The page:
In today's article I'll share the best video tutorials I've found covering how metal stamp presses work, what common functions are automated, and the processes used to make aluminum beverage cans.


The Why: New Lessons

So you may be asking why the sudden interest in metal stamping and can making?

Well, late last year as I began the process of scripting lessons for my new CompactLogix video course, Compact Basics, I wanted to base them on a new control scenario so students who had already taken my ControlLogix course would get to write new programs based on a completely different process.

And thinking ahead to the next course, I also wanted the final program created in Compact Basics to be the code I could also use in the HMI application students would be creating in my next course, PVP (PanelView Plus) Basics, Second Edition.

That, and as I already had a plant full of blow molding machines in my FactoryTalk ViewSE Basics course, I thought it made sense to create the code and graphics for making Aluminum Cans which I could later use in my expanded version of this course.


Metal Stamping 101

Even though I’ve visited dozens of metal stamping facilities, those visits focused on troubleshooting automation and not on learning the metal stamping process.

So in order to create realistic programming scenarios and graphics, I first needed a refresher on the metal stamping and can making process.

That in mind, I turned to the internet and began wading through tons of content until assembling the below examples.

First up we have “Sheet Metal Stamping Presses” from SME.org, which does an excellent job covering the different types of Stamp Press Drives, including Direct, Single Gear Reduction, Double Gear Reduction, and Eccentric Gear systems:

Next is another video from SME, “Sheet Metal Stamping Dies and Processes,” that covers Compound and Combination Dies, as well as multi-station systems which either Progressive or Transfer Dies:

Additional examples of stamping machines in action can be seen in the first half of the below video from Wisconsin Metal Parts:


Automated Stamping Presses

After watching the above videos, you get a basic idea of how Metal Stamping Machines work, so next is understanding how today’s automation products can be used with them.

For that, I turned to a pair of videos from Sutherland Presses.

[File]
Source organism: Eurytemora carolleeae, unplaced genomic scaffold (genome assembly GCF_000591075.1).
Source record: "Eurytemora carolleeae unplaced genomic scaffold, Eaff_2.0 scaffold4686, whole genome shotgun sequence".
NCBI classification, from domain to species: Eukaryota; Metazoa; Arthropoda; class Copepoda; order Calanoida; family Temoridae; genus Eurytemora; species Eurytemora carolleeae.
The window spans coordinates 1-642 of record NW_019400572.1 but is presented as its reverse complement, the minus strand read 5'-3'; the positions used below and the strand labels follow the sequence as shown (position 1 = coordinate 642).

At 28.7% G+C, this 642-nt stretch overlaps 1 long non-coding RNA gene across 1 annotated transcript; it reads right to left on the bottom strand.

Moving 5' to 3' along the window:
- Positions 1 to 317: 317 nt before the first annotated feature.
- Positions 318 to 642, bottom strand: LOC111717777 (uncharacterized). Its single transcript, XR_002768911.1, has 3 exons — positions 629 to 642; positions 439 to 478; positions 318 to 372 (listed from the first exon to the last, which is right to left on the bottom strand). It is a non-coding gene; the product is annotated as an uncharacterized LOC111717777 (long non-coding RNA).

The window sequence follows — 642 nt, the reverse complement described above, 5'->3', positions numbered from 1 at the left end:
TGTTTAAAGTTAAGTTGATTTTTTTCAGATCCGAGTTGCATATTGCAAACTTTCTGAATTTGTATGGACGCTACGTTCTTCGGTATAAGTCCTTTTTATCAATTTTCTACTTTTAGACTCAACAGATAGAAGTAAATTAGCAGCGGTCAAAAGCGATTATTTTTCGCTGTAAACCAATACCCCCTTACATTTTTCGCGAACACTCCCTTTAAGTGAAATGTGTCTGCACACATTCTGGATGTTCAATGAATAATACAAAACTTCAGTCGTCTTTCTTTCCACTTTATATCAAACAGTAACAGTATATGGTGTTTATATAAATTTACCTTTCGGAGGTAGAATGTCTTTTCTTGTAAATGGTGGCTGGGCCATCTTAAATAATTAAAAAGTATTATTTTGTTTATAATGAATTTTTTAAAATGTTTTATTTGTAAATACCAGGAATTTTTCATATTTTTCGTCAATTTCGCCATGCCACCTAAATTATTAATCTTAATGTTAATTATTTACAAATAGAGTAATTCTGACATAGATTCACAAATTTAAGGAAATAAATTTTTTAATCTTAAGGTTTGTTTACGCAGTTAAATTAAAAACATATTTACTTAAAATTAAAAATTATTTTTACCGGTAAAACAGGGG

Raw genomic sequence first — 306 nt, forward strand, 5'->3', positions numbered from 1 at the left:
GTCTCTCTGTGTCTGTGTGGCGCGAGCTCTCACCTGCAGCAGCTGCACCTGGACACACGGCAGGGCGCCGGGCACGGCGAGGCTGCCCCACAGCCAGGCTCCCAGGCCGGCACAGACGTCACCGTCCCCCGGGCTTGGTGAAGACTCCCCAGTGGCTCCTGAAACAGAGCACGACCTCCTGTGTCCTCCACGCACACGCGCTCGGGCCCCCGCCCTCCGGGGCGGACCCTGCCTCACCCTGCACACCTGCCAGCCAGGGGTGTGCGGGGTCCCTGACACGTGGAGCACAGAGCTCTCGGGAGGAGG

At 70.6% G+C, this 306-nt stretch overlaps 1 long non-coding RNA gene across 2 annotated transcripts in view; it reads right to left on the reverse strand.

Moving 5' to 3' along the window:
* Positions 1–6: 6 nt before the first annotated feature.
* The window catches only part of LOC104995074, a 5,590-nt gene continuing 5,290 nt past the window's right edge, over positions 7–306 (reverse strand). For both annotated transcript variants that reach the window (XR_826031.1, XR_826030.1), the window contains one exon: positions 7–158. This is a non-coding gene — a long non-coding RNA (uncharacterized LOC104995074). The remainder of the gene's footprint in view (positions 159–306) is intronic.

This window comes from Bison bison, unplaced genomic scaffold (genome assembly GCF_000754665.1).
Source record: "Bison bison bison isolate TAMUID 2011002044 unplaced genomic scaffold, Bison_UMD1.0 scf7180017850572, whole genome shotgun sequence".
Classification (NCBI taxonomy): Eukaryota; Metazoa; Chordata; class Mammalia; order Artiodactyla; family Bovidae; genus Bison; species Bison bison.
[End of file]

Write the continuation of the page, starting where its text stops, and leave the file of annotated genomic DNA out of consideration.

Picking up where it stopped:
In the first video we get a tour of their I-Press basic, which has an HMI that displays Stroke Position, Direction, Angle, RPM and Mode.

Navigating to their CAM screen, operators can set parameters to control the operation of the part Ejector, Feed Advance system, Pilot Release, Coil Lube, and Scrap Cutter.

They also include a Monitor or history screen which shows past faults, as well as a counter screen with batch and scrap counters,

In addition to the HMI, the control panel also includes control inputs such as Power and Mode key switches, Start and Stop Buttons, RPM Potentiometer, and Estop.

Towards the end of the video we also get a look at the T stand in front of the press, and even get a walk-through of the steps required to put the system in continuous mode:

Then in a follow-up video we get a tour of the more advanced I-Press Plus system running on an Allen-Bradley PanelView Plus 7:


The process of making beverage cans

With a basic understanding of Metal Stamping Presses and how they can be automated, the final step was to understand the process of making aluminum cans.

For that we first turn to a video from “EngineerGuy” Bill Hammack, titled “The Ingenious Design of the Aluminum Beverage Can.”

His excellent video addresses why a beverage can is shaped the way it is, as well as explains the steps in the process from the initial “blank” through finished product:

And the last video I'll share is “How it's made – Aluminium cans,” which is an entertaining five minute video showing the actual process of “can making” from multiple angles while sharing interesting facts about the process:

After viewing these videos, you should feel fairly well informed about how Metal Stamp Presses and Aluminum Can making works.

If you have your own favorite links about either, I invite you to share them with us by clicking on the Leave a Comment link below.

Sincerely,

Shawn Tierney
Automation Instructor and Blogger
If you enjoyed my article, you may like my courses at TheAutomationSchool.com


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